Research facilities

Quite often, it is seen that the faculty members and leadership of HEIs collectively wish to increase the number of doctoral student enrolments without assessing the sufficiency of enablers for carrying out research leading to the award of PhD degrees.

Usually, every faculty member possessing a doctorate degree becomes eligible for PhD supervision and tends to accept research scholars as per permissible limit. However, there is a general absence of an important exercise in HEIs to check what problems are to be undertaken and whether the requisite research facilities are available in the concerned departments of HEIs to carry out research well before deciding the number of PhD admission offers. This results in research scholars facing a dilemma for a long duration after admissions.

Also, the practice of research supervisors asking research scholars to propose their problems for pursuing as a part of the PhD degree needs to be stopped and the HEIs must take sole responsibility of providing the research problem and enablers to facilitate working on them. This will automatically strengthen the research ambience and the involvement of the supervisor with the research scholars.

Research evaluation and assessment

The concept of evaluating and assessing research progress and finalization of research work for terminal evaluation through a committee consisting of academicians in different roles in HEIs is in place. It may have different titles like Research Advisory Committee or Research Degree Committee or some other name, but the purpose remains to evaluate the progress of research scholars and permit for final submission of PhD thesis for examination. Eventually, the rigour of research work progress evaluation by such a committee determines the quality of work being carried out.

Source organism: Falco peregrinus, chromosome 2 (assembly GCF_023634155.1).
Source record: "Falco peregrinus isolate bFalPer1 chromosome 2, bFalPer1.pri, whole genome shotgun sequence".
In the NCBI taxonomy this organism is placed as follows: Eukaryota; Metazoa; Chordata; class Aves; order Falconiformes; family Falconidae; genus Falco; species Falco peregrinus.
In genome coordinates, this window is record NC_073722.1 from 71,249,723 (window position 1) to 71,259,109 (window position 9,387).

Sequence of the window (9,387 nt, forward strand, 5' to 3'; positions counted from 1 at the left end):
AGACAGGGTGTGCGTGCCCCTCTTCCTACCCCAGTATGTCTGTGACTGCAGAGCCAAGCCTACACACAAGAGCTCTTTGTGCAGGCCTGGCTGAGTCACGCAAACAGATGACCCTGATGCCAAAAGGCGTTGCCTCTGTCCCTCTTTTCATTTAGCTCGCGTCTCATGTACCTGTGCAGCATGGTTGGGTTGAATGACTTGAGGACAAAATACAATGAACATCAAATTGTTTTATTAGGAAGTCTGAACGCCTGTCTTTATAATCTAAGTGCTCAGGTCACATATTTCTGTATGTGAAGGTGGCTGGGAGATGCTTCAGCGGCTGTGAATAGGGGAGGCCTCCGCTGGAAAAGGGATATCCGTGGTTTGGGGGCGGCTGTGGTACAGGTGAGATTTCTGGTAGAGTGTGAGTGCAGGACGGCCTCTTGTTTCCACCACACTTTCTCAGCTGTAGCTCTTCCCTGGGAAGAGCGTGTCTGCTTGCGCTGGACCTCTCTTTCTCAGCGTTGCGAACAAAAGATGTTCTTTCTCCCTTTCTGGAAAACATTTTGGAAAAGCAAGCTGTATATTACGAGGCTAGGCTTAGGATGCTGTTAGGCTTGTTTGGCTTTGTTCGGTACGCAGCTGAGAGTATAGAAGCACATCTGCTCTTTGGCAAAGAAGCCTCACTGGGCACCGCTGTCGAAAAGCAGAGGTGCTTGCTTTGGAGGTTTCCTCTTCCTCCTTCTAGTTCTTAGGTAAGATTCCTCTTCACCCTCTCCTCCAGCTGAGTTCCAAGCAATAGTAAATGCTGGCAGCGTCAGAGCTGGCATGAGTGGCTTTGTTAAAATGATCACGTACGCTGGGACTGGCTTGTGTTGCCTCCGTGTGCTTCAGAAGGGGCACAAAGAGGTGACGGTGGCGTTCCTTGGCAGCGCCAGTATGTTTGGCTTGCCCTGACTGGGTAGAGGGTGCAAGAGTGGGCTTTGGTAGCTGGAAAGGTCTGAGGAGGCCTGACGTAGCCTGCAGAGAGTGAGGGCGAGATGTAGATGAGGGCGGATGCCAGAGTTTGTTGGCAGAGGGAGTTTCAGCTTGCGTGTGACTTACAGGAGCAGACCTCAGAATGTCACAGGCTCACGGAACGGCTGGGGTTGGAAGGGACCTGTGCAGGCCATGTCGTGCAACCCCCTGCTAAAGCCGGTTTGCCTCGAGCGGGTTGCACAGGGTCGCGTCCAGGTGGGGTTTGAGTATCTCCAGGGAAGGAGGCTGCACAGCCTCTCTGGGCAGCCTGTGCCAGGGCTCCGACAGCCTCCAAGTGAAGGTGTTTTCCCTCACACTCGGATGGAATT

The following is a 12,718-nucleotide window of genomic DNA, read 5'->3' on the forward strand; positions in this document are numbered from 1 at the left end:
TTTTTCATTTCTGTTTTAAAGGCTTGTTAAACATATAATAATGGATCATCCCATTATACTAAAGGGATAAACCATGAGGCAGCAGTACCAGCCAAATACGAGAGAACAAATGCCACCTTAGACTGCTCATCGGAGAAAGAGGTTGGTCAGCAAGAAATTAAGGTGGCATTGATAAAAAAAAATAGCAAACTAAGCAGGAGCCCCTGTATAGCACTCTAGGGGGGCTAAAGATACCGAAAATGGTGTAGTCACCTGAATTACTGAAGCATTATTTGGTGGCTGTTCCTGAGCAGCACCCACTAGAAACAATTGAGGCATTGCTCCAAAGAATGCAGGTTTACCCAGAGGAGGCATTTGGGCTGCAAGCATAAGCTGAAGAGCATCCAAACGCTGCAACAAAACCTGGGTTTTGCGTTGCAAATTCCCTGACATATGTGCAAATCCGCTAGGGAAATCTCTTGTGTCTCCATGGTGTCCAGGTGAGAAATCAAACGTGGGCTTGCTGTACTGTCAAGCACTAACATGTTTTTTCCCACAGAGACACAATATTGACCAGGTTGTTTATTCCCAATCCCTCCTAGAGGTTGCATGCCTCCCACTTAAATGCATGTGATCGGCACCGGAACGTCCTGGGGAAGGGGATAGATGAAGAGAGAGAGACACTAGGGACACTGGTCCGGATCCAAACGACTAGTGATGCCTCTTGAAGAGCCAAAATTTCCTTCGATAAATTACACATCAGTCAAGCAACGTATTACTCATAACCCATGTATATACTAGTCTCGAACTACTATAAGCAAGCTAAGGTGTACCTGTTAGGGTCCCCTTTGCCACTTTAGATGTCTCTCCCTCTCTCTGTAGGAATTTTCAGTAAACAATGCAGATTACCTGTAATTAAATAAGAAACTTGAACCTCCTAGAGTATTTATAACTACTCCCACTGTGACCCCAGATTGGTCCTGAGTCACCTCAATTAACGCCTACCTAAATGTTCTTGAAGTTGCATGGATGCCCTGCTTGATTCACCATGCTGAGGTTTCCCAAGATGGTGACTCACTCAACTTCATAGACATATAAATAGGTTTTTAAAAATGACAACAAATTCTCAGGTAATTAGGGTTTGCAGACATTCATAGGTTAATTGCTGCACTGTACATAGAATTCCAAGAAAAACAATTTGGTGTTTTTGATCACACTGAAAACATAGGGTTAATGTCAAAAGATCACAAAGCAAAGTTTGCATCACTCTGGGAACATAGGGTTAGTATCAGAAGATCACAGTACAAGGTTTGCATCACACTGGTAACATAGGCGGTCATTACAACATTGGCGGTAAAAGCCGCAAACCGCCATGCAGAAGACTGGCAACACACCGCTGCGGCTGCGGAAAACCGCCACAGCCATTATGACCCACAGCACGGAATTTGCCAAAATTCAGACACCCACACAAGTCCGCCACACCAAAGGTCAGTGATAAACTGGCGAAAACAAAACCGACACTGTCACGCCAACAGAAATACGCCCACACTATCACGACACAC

The compelling circumstances emanating from the outcome of the research progress review effectuate the student and supervisor together for better research output.  These members of the research review committee(s) also happen to be the teachers in respective HEIs and are working as research supervisors. Therefore, the possibility of considerations amongst peers for each other breeding complacency and perception of carelessness and lackadaisical approach towards research work in the student minds cannot be ruled out. Along with the periodic review, the final evaluation of the thesis also reels under the shadow of quid-pro-quo between the supervisors and examiners. Thus, the greater onus for the overall quality of research output lies in the commitment and integrity of the particular supervisor(s) and other members of the academic community involved in continuous evaluation and assessment.

In view of the above, the forthcoming PhD regulations must direct for admissions into the PhD programme only after assessing the feasibility and announcing the broad research problems so that only committed and passionate ones get admitted. This shall also ensure the availability of desired research facilities and infrastructure in respective HEIs before admissions.

Subsequently, the self-regulating provisions are required for assuring fairness, effectiveness, and integrity in the periodic evaluation and final examination.

For catering to the requirement of prospective teachers with worthy doctorate degrees, the PhD programmes must run with utmost sanctity for rolling out a good quality degree from Indian HEIs. Merely remodeling the regulations may not work unless the academic community is sensitized for bringing in the qualitative changes in evaluation, assessment, and examination without resorting to only increasing PhD enrolment.

(The views expressed is personal)




First published:


UGCregulationsPhD degreePhD regulations

Onkar Singh

Onkar Singh

Founder Vice-Chancellor of Madan Mohan Malaviya University of Technology, Gorakhpur, Uttar Pradesh and Professor of Mechanical Engineering at Harcourt Butler Technical University, Kanpur, UP.